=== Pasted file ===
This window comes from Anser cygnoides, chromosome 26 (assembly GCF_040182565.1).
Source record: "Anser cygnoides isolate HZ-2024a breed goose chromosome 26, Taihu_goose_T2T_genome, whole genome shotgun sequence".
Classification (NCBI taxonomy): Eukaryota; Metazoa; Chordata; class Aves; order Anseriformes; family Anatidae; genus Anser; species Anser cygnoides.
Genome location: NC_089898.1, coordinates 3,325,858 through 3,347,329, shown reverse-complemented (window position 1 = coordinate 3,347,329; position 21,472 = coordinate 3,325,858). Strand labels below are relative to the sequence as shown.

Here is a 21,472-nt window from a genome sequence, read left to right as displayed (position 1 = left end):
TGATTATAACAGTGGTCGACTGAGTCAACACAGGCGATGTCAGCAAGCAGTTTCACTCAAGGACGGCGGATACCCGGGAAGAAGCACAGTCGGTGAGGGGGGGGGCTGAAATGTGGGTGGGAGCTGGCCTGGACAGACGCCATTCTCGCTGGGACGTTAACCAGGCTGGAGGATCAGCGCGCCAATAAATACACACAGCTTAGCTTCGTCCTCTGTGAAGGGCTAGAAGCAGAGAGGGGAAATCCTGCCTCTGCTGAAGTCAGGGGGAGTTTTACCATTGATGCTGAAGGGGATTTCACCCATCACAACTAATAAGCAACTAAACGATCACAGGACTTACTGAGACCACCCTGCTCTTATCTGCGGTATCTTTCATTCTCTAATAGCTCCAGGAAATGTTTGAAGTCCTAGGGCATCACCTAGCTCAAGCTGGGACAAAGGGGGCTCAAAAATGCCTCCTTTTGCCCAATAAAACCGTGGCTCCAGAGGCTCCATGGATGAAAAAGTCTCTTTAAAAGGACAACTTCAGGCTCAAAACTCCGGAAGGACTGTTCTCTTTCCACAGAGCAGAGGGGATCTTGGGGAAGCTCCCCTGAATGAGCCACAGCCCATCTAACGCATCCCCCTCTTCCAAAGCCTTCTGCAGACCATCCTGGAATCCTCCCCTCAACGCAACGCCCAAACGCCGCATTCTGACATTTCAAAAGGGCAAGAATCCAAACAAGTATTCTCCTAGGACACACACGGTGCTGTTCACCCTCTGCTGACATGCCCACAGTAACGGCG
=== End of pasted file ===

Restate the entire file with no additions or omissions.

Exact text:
This window comes from Anser cygnoides, chromosome 26 (assembly GCF_040182565.1).
Source record: "Anser cygnoides isolate HZ-2024a breed goose chromosome 26, Taihu_goose_T2T_genome, whole genome shotgun sequence".
Classification (NCBI taxonomy): Eukaryota; Metazoa; Chordata; class Aves; order Anseriformes; family Anatidae; genus Anser; species Anser cygnoides.
Genome location: NC_089898.1, coordinates 3,325,858 through 3,347,329, shown reverse-complemented (window position 1 = coordinate 3,347,329; position 21,472 = coordinate 3,325,858). Strand labels below are relative to the sequence as shown.

Here is a 21,472-nt window from a genome sequence, read left to right as displayed (position 1 = left end):
TGATTATAACAGTGGTCGACTGAGTCAACACAGGCGATGTCAGCAAGCAGTTTCACTCAAGGACGGCGGATACCCGGGAAGAAGCACAGTCGGTGAGGGGGGGGGCTGAAATGTGGGTGGGAGCTGGCCTGGACAGACGCCATTCTCGCTGGGACGTTAACCAGGCTGGAGGATCAGCGCGCCAATAAATACACACAGCTTAGCTTCGTCCTCTGTGAAGGGCTAGAAGCAGAGAGGGGAAATCCTGCCTCTGCTGAAGTCAGGGGGAGTTTTACCATTGATGCTGAAGGGGATTTCACCCATCACAACTAATAAGCAACTAAACGATCACAGGACTTACTGAGACCACCCTGCTCTTATCTGCGGTATCTTTCATTCTCTAATAGCTCCAGGAAATGTTTGAAGTCCTAGGGCATCACCTAGCTCAAGCTGGGACAAAGGGGGCTCAAAAATGCCTCCTTTTGCCCAATAAAACCGTGGCTCCAGAGGCTCCATGGATGAAAAAGTCTCTTTAAAAGGACAACTTCAGGCTCAAAACTCCGGAAGGACTGTTCTCTTTCCACAGAGCAGAGGGGATCTTGGGGAAGCTCCCCTGAATGAGCCACAGCCCATCTAACGCATCCCCCTCTTCCAAAGCCTTCTGCAGACCATCCTGGAATCCTCCCCTCAACGCAACGCCCAAACGCCGCATTCTGACATTTCAAAAGGGCAAGAATCCAAACAAGTATTCTCCTAGGACACACACGGTGCTGTTCACCCTCTGCTGACATGCCCACAGTAACGGCG